Best Miter Gauge?

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This started out in the thread about the Osborne EB3, but I'm in the market for one myself, having found the Incra 1000SE wanting. What I'm looking for is one that has a one piece bar with a flip-stop that'll go out to at least 36" or so, that works with a sacrificial fence to prevent tear-out, and is "very" accurate on miters (with a guide bar that adjusts for zero slop). The Kreg looks good, but it only goes out to 24". I'd really like some extra length. (heh)
JP
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Hi Jay I have the Incra 1000SE and you can remove the flip- stop and install in the other channel to give you the room for a 3/4" backer board and they make 36, 48, & 52" one piece fence's
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Here's one that extends to 46" ($239)
http://www.highlandwoodworking.com/index.asp?PageAction=VIEWPROD&ProdID 97
You can put a sacrificial board on the Kreg to get extra wood. However, the flip stop will no longer work. The original track by Duginski (before Kreg) had a flip stop that works over the sac wood. But it wasn't as solid. I'm not sure if you can get the old track any more. But here's something that is close, and you can extend it. http://www.woodhaven.com/DoItYourself.aspx
I'm almost sure you can connect it to the Kreg. Woodhaven sells a Miter Gauge that is very similar to the Kreg. http://www.woodhaven.com/detail.aspx?ID 41 They sell a deluxe kit as well, for $240.
I think I got my Kreg on sale for $100 less.
You could probably make a flip stop out of wood. Woodhaven has a flip stop that should work over a sac wood piece.
The Kreg allows precise tuning. (Vernier does 0.1 degree, and you can tweak it further). I also like the solid stops for common angles. But you are not forced to use these stops. The Woodhaven doesn't have the vernier.
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You can get a 4' track for the Kreg.
http://kregtool.com/products/ka/product.php?PRODUCT_IDI
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I got the Osborne EB3 and I like it very much. Check out their website http://www.osbornemfg.com/video.htm . Also check out the reviews from all the major WW magazines listed on the Osborne site.
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Glad you like it. I won't tell you what it's inherent problem is.
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You'd better tell me 'cause I ordered one yesterday! Luckily, they're out of stock until May 10th, so I can cancel the order. :)
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When properly set up to fit you miter slot, and the end of the fence farthest from the blade extended away from you in the 45 degree position, the telescoping shaft extended full length, grab the far end of the fence and notice that you can wiggle it 3 to 4 degrees +or -.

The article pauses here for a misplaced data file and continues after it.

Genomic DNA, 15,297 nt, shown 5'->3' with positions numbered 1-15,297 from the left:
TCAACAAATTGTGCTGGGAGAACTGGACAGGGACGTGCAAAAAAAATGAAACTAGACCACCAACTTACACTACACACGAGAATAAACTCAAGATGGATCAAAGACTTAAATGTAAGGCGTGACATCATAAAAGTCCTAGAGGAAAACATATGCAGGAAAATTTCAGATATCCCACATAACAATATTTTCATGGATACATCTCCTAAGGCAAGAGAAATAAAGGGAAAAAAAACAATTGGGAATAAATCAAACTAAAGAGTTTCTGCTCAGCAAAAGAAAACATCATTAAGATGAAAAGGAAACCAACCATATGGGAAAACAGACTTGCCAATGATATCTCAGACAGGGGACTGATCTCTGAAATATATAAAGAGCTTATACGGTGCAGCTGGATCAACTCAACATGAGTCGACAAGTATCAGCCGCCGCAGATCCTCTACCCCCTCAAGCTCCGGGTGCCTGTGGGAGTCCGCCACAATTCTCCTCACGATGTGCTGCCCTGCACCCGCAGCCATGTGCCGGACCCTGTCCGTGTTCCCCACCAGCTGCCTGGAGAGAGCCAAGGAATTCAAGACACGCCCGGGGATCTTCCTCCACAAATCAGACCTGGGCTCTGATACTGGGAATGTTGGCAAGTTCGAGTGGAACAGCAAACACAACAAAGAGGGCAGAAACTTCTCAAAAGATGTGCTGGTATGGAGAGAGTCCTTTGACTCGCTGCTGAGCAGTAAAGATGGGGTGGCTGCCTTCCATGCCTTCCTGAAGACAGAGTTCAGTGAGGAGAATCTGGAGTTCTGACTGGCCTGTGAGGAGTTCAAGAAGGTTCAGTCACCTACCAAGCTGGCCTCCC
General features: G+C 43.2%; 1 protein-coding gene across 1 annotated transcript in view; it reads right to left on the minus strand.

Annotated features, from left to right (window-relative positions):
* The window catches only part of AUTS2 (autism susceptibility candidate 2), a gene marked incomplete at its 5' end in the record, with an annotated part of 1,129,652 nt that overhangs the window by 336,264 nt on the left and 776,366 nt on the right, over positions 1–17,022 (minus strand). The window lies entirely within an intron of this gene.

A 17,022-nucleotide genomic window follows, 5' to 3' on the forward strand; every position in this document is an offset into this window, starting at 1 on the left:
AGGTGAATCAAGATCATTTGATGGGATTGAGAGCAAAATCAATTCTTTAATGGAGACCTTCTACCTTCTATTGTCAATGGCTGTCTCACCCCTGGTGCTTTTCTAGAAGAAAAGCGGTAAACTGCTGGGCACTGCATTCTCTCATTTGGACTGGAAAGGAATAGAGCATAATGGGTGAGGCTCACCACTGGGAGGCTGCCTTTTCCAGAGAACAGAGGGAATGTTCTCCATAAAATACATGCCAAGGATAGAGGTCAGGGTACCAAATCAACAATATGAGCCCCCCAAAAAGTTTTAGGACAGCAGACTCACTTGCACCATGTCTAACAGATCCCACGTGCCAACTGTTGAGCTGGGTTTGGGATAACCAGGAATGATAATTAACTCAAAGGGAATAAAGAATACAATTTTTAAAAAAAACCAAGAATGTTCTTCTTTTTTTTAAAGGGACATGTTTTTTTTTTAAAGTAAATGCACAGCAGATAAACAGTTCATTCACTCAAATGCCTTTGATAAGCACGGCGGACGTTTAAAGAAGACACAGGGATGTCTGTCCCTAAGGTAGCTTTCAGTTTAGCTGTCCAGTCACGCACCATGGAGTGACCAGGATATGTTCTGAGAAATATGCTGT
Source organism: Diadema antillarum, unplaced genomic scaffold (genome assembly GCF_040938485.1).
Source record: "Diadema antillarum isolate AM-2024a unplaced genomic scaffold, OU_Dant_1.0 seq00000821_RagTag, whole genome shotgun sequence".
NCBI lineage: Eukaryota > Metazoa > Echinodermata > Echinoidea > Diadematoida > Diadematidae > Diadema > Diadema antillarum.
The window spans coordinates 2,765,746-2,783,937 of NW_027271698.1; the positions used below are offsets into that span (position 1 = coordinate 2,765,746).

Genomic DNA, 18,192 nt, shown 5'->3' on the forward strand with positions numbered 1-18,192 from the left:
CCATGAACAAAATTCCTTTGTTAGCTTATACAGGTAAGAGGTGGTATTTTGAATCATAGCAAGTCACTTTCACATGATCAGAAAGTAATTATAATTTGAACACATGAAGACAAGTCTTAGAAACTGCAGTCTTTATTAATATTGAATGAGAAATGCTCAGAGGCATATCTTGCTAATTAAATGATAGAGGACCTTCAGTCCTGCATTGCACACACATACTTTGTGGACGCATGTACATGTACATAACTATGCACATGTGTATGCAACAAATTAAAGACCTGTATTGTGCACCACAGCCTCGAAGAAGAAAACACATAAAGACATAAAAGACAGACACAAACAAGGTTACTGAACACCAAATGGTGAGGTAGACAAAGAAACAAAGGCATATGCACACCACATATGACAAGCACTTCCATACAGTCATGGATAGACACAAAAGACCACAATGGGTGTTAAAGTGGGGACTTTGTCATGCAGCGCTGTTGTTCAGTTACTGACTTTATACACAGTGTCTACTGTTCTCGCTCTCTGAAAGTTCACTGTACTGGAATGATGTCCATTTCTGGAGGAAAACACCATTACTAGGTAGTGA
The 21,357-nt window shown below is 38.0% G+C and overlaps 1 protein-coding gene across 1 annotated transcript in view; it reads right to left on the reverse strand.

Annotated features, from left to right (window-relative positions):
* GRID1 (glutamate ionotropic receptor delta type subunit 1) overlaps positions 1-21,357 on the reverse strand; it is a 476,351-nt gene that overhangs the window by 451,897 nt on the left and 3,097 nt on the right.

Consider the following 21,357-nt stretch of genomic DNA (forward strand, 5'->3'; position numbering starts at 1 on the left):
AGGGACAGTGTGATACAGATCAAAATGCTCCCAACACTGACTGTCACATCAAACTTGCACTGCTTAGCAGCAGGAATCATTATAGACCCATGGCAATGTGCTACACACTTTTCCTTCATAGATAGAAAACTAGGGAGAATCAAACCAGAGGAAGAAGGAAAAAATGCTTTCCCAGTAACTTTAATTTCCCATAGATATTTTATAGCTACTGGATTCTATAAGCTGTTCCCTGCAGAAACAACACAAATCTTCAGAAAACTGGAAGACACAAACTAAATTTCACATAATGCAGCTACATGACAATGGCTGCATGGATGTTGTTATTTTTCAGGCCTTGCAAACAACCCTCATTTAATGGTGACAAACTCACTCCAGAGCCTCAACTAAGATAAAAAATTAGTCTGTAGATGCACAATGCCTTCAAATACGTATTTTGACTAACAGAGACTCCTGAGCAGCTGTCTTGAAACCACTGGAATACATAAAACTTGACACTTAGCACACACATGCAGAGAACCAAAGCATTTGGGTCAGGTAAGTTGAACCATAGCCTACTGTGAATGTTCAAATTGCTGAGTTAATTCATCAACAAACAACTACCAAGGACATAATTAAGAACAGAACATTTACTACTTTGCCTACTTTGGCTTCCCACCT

Accurate 45's in this position will be achieved by luck good luck.
While the gauge is stable with the far end of the fence closer to you with the telescoping shaft in its shortest position when set at 45 degrees, you increase the tendency of tear out as the cut is made.
For the best position to guard against tear out on the back side of "any" miter gauge the fence should be set so that the end of the fence farthest from the blade travels forward of the end closest to the blade.
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Thanks for the clarification, but aren't these problems inherent in most miter gauges?
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They sure are inherent in most gauges. If I have a board that is as long as Leon describes that I want to miter I use my chop saw. If there were real problems with the EB3 why would all the leading WW magazines rate it so high?
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For the same reason you do not see negative reviews of cars in Car & Driver magazine.
Mark
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Board length has nothing to do with it. The gauge set at 45 degrees with the telescoping arm extend to the far position has slop. Every Osbourn that I have seen has up to 1/2" slop at the end of the fence in the shortest position.

I understand that Fine Woodworking was not impressed for the reason mentioned.
Is yours the 1 in a million that does not have the play when set at 45 degrees?
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NO. Most miter gauges DO NOT have the telescoping third leg of a triangle as the Osborne does. The problem is that the inner shaft fits too loosely inside the outer shaft. When the inner shaft is extended to its outer most position or near 45 degrees the whole telescoping support flexes back and forth causing the fence to move back and forth.